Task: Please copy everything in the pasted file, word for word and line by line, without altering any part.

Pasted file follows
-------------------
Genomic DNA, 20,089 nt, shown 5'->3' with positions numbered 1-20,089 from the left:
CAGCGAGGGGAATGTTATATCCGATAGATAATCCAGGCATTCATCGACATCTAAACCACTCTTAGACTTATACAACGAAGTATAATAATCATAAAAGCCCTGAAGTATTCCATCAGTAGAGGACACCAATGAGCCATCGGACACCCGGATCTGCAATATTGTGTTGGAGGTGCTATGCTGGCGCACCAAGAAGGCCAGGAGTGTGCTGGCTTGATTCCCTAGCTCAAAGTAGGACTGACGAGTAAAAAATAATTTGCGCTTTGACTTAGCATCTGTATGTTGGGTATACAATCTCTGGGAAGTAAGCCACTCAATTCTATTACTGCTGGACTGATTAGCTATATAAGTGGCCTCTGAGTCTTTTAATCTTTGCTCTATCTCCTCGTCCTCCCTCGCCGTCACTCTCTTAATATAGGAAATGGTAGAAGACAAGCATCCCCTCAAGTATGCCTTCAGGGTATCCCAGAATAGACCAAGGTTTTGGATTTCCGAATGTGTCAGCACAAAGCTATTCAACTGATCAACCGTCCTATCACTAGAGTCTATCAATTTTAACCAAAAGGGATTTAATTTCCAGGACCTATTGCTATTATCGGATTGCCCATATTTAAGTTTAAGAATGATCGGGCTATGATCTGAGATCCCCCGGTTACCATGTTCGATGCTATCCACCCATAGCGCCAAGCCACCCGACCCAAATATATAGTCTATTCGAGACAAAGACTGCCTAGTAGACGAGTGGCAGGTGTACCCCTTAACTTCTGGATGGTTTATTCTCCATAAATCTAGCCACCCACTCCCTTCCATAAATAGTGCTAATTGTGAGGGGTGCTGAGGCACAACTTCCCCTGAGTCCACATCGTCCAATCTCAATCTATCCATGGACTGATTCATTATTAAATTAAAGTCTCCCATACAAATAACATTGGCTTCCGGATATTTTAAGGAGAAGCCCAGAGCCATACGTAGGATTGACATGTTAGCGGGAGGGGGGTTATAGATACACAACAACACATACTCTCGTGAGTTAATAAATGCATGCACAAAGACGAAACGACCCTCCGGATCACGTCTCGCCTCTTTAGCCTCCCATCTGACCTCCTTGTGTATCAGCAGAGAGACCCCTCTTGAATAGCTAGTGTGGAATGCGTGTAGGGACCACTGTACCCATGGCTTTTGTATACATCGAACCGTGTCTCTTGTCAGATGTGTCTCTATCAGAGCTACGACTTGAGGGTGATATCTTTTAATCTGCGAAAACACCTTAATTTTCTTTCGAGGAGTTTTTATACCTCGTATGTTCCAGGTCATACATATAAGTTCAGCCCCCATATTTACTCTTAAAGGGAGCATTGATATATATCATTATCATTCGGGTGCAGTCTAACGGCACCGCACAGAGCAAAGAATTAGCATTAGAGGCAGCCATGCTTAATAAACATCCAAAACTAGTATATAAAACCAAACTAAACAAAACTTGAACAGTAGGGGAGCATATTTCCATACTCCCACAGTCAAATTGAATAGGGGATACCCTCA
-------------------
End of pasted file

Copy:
Genomic DNA, 20,089 nt, shown 5'->3' with positions numbered 1-20,089 from the left:
CAGCGAGGGGAATGTTATATCCGATAGATAATCCAGGCATTCATCGACATCTAAACCACTCTTAGACTTATACAACGAAGTATAATAATCATAAAAGCCCTGAAGTATTCCATCAGTAGAGGACACCAATGAGCCATCGGACACCCGGATCTGCAATATTGTGTTGGAGGTGCTATGCTGGCGCACCAAGAAGGCCAGGAGTGTGCTGGCTTGATTCCCTAGCTCAAAGTAGGACTGACGAGTAAAAAATAATTTGCGCTTTGACTTAGCATCTGTATGTTGGGTATACAATCTCTGGGAAGTAAGCCACTCAATTCTATTACTGCTGGACTGATTAGCTATATAAGTGGCCTCTGAGTCTTTTAATCTTTGCTCTATCTCCTCGTCCTCCCTCGCCGTCACTCTCTTAATATAGGAAATGGTAGAAGACAAGCATCCCCTCAAGTATGCCTTCAGGGTATCCCAGAATAGACCAAGGTTTTGGATTTCCGAATGTGTCAGCACAAAGCTATTCAACTGATCAACCGTCCTATCACTAGAGTCTATCAATTTTAACCAAAAGGGATTTAATTTCCAGGACCTATTGCTATTATCGGATTGCCCATATTTAAGTTTAAGAATGATCGGGCTATGATCTGAGATCCCCCGGTTACCATGTTCGATGCTATCCACCCATAGCGCCAAGCCACCCGACCCAAATATATAGTCTATTCGAGACAAAGACTGCCTAGTAGACGAGTGGCAGGTGTACCCCTTAACTTCTGGATGGTTTATTCTCCATAAATCTAGCCACCCACTCCCTTCCATAAATAGTGCTAATTGTGAGGGGTGCTGAGGCACAACTTCCCCTGAGTCCACATCGTCCAATCTCAATCTATCCATGGACTGATTCATTATTAAATTAAAGTCTCCCATACAAATAACATTGGCTTCCGGATATTTTAAGGAGAAGCCCAGAGCCATACGTAGGATTGACATGTTAGCGGGAGGGGGGTTATAGATACACAACAACACATACTCTCGTGAGTTAATAAATGCATGCACAAAGACGAAACGACCCTCCGGATCACGTCTCGCCTCTTTAGCCTCCCATCTGACCTCCTTGTGTATCAGCAGAGAGACCCCTCTTGAATAGCTAGTGTGGAATGCGTGTAGGGACCACTGTACCCATGGCTTTTGTATACATCGAACCGTGTCTCTTGTCAGATGTGTCTCTATCAGAGCTACGACTTGAGGGTGATATCTTTTAATCTGCGAAAACACCTTAATTTTCTTTCGAGGAGTTTTTATACCTCGTATGTTCCAGGTCATACATATAAGTTCAGCCCCCATATTTACTCTTAAAGGGAGCATTGATATATATCATTATCATTCGGGTGCAGTCTAACGGCACCGCACAGAGCAAAGAATTAGCATTAGAGGCAGCCATGCTTAATAAACATCCAAAACTAGTATATAAAACCAAACTAAACAAAACTTGAACAGTAGGGGAGCATATTTCCATACTCCCACAGTCAAATTGAATAGGGGATACCCTCA